Wednesday, March 12, 2008
African American and Latina women under age 26 have disproportionately high chlamydia and gonorrhea rates in Los Angeles County, CA. Higher levels of routine testing by at-risk women could dramatically reduce the STD burden in these populations.
To describe results of a survey of African American and Latina women under age 26 regarding STD testing attitudes and practices.
To evaluate a social marketing campaign, a baseline survey of 150 African American women and 150 Latina women ages 18-25 was conducted in areas of L.A. County with high chlamydia and gonorrhea morbidity. Forty-eight Latinas were Spanish speakers. The survey utilized street-intercept interviews at selected venues and asked questions about demography, behavior and beliefs.
Overall awareness of chlamydia and gonorrhea was high, at 80% and 87% respectively. Of those who had heard of chlamydia and gonorrhea, 78% and 65%, respectively, believed they are curable; 83% and 71% believed a person could not always tell if she had them; and 85% and 86% believed they should be tested annually. Yet at least 72% did not perceive themselves at risk for chlamydia or gonorrhea, and only 55% reported being tested for chlamydia and 48% for gonorrhea in the past year. Testing was significantly higher among women who were older, had multiple partners, had health insurance, or were African American.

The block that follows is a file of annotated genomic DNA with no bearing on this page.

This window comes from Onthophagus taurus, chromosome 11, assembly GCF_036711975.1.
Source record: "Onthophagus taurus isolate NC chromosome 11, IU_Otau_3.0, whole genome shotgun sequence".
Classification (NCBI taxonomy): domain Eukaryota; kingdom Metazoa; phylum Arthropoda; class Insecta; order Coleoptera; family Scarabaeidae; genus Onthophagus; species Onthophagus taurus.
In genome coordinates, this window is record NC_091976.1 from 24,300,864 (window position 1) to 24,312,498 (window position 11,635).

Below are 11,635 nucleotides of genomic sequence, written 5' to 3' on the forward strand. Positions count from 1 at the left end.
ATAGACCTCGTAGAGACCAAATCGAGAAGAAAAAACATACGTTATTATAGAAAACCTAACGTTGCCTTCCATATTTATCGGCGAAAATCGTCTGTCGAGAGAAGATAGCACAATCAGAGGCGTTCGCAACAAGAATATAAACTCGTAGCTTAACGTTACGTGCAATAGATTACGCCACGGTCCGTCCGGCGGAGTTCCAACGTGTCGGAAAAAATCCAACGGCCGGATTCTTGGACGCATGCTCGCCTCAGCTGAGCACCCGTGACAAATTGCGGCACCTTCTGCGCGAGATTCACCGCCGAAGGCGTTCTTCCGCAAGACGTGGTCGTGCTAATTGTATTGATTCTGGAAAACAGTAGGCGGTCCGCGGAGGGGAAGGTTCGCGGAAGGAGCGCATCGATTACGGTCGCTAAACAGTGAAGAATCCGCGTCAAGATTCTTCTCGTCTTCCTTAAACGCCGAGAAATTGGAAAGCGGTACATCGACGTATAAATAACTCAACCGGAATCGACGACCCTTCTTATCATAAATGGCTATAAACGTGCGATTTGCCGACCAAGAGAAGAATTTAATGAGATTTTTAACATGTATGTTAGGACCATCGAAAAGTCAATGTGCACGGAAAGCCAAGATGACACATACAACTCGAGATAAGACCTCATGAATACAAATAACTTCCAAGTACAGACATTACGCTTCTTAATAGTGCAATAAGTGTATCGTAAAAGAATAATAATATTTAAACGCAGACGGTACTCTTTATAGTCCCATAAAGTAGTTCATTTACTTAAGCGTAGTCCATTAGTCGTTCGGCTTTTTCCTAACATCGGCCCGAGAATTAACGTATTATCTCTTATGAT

Despite substantial knowledge that should encourage testing (e.g., regarding curability), and perceived desirability of annual testing, the majority of respondents did not perceive themselves at risk for these STDs, and nearly half or more did not report annual testing.
Efforts to promote chlamydia and gonorrhea testing among young women of color should address discrepancies between desired and actual testing behavior, and the lack of perceived risk among many at-risk women. Increased testing with health insurance also suggests benefits from promoting the availability of free services.